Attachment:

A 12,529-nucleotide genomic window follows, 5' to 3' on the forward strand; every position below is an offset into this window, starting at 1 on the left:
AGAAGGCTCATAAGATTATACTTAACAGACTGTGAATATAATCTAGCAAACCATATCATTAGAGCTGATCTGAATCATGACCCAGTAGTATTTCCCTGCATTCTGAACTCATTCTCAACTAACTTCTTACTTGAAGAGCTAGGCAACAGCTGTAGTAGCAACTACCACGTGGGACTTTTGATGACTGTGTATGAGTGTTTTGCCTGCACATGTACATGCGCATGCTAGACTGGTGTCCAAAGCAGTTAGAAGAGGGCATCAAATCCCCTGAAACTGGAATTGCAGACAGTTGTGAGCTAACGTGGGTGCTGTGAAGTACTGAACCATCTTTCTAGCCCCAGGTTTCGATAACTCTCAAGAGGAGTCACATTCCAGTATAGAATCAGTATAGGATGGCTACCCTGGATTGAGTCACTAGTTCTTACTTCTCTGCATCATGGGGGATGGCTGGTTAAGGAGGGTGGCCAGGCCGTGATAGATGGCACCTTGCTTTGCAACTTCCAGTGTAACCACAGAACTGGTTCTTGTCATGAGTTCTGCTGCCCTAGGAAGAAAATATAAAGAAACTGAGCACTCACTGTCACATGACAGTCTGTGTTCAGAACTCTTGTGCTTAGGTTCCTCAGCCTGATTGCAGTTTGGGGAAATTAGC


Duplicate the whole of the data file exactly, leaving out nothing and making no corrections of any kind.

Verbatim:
A 12,529-nucleotide genomic window follows, 5' to 3' on the forward strand; every position below is an offset into this window, starting at 1 on the left:
AGAAGGCTCATAAGATTATACTTAACAGACTGTGAATATAATCTAGCAAACCATATCATTAGAGCTGATCTGAATCATGACCCAGTAGTATTTCCCTGCATTCTGAACTCATTCTCAACTAACTTCTTACTTGAAGAGCTAGGCAACAGCTGTAGTAGCAACTACCACGTGGGACTTTTGATGACTGTGTATGAGTGTTTTGCCTGCACATGTACATGCGCATGCTAGACTGGTGTCCAAAGCAGTTAGAAGAGGGCATCAAATCCCCTGAAACTGGAATTGCAGACAGTTGTGAGCTAACGTGGGTGCTGTGAAGTACTGAACCATCTTTCTAGCCCCAGGTTTCGATAACTCTCAAGAGGAGTCACATTCCAGTATAGAATCAGTATAGGATGGCTACCCTGGATTGAGTCACTAGTTCTTACTTCTCTGCATCATGGGGGATGGCTGGTTAAGGAGGGTGGCCAGGCCGTGATAGATGGCACCTTGCTTTGCAACTTCCAGTGTAACCACAGAACTGGTTCTTGTCATGAGTTCTGCTGCCCTAGGAAGAAAATATAAAGAAACTGAGCACTCACTGTCACATGACAGTCTGTGTTCAGAACTCTTGTGCTTAGGTTCCTCAGCCTGATTGCAGTTTGGGGAAATTAGC